If a tribal clan has its way, the government of Meghalaya could be left with no Raj Bhavan and no Secretariat. Ditto for the police headquarters and the trade hub in state capital Shillong.
Numbering over 800, the Nongkhlaws — a Khasi clan — have asked the government to hand over some 1,000 acres of prime land in Shillong or face a legal battle in the Supreme Court. Other than the Raj Bhavan, the area houses most government offices, high-end clubs, trade centres and tourist spots.
The clan says the British took the land on a 99-year lease in 1864 to set up their headquarters for the northeastern region, then known as Assam Province. Over time, they turned the area into upscale Shillong. And the Government House — Raj Bhavan today — became the seat of power.
“The government failed to return the land to us after the lease agreement with the British government expired in 1963,” said Blarin Nongkhlaw, a representative of the clan. “We have all the documents to prove that the clan is the rightful owner of the land.”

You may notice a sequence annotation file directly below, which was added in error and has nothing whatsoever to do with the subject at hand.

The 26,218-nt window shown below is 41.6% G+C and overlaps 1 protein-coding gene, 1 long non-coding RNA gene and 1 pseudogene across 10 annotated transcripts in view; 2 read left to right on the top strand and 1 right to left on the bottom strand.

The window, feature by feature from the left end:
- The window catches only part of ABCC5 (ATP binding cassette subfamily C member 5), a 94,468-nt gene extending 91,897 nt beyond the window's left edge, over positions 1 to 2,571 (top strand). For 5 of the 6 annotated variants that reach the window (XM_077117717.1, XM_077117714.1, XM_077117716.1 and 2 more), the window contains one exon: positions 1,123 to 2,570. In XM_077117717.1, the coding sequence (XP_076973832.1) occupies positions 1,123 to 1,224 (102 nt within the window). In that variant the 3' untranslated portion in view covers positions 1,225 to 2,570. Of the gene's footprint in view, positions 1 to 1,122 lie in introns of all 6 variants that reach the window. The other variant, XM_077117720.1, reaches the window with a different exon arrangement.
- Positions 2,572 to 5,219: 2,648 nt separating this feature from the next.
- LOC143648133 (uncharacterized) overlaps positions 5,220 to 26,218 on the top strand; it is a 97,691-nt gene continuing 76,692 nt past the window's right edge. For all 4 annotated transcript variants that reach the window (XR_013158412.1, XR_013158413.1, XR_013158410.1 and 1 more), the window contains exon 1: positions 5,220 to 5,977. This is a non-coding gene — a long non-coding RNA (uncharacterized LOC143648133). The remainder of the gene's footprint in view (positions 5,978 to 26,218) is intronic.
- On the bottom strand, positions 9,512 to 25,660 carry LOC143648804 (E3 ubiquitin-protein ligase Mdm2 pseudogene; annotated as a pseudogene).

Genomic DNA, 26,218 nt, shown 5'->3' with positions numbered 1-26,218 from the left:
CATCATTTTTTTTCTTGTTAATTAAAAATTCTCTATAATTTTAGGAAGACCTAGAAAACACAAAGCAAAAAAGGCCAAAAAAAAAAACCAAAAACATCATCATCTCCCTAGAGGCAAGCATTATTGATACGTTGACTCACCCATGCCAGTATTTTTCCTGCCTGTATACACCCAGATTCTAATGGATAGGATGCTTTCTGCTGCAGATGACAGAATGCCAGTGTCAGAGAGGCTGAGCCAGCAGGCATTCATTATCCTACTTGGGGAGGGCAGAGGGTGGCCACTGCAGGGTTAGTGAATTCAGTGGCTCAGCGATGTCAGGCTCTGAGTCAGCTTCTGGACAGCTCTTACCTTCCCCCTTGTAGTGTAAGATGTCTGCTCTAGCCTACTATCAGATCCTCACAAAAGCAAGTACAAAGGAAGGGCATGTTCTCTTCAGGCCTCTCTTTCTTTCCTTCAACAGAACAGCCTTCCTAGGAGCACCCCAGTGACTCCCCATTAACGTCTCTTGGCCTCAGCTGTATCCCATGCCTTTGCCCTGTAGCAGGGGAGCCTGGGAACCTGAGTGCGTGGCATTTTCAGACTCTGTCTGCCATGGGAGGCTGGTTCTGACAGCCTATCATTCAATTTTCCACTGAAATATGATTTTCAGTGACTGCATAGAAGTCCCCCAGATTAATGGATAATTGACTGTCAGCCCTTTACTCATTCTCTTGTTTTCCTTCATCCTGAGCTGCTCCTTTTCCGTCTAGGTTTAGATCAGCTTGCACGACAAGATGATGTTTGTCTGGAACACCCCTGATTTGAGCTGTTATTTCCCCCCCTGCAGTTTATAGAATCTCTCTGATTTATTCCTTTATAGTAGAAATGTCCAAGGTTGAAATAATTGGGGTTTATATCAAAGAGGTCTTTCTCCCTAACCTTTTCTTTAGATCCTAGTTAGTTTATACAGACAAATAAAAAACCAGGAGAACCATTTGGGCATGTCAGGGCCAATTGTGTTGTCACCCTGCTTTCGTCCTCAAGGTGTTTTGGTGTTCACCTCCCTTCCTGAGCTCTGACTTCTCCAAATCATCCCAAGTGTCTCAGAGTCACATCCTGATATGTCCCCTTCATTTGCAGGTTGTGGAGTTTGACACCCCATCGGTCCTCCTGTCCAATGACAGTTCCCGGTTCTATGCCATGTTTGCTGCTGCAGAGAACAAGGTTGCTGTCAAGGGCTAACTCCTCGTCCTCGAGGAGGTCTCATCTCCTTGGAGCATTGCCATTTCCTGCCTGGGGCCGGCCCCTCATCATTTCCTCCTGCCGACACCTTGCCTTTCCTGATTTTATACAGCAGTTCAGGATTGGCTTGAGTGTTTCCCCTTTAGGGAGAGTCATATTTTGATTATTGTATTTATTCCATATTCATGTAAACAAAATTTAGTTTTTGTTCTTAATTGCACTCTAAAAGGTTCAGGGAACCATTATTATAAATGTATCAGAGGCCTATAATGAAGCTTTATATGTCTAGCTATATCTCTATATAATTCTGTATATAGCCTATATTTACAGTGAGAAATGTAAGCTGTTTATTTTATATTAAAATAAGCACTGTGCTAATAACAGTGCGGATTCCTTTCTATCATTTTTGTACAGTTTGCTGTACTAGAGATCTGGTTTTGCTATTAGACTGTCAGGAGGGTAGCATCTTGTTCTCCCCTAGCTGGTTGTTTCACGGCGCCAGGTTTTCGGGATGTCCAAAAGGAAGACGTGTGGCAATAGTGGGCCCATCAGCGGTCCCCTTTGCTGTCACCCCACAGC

Nongkhlaw said the government had from time to time admitted that the land was a leased one. Meghalaya revenue commissioner P Kharkongor said, “I am too new in this department” to respond to the clan’s claim. Additional chief secretary WMS Pariat, who handles revenue, declined to talk in view of the “sensitivity” of the issue. A former officer in the department said the Gauhati High Court had this March 29 dismissed the Nongkhlaws’ review petition filed after they lost a legal battle in 1998.
The Nongkhlaws are now banking on the apex court’s decision.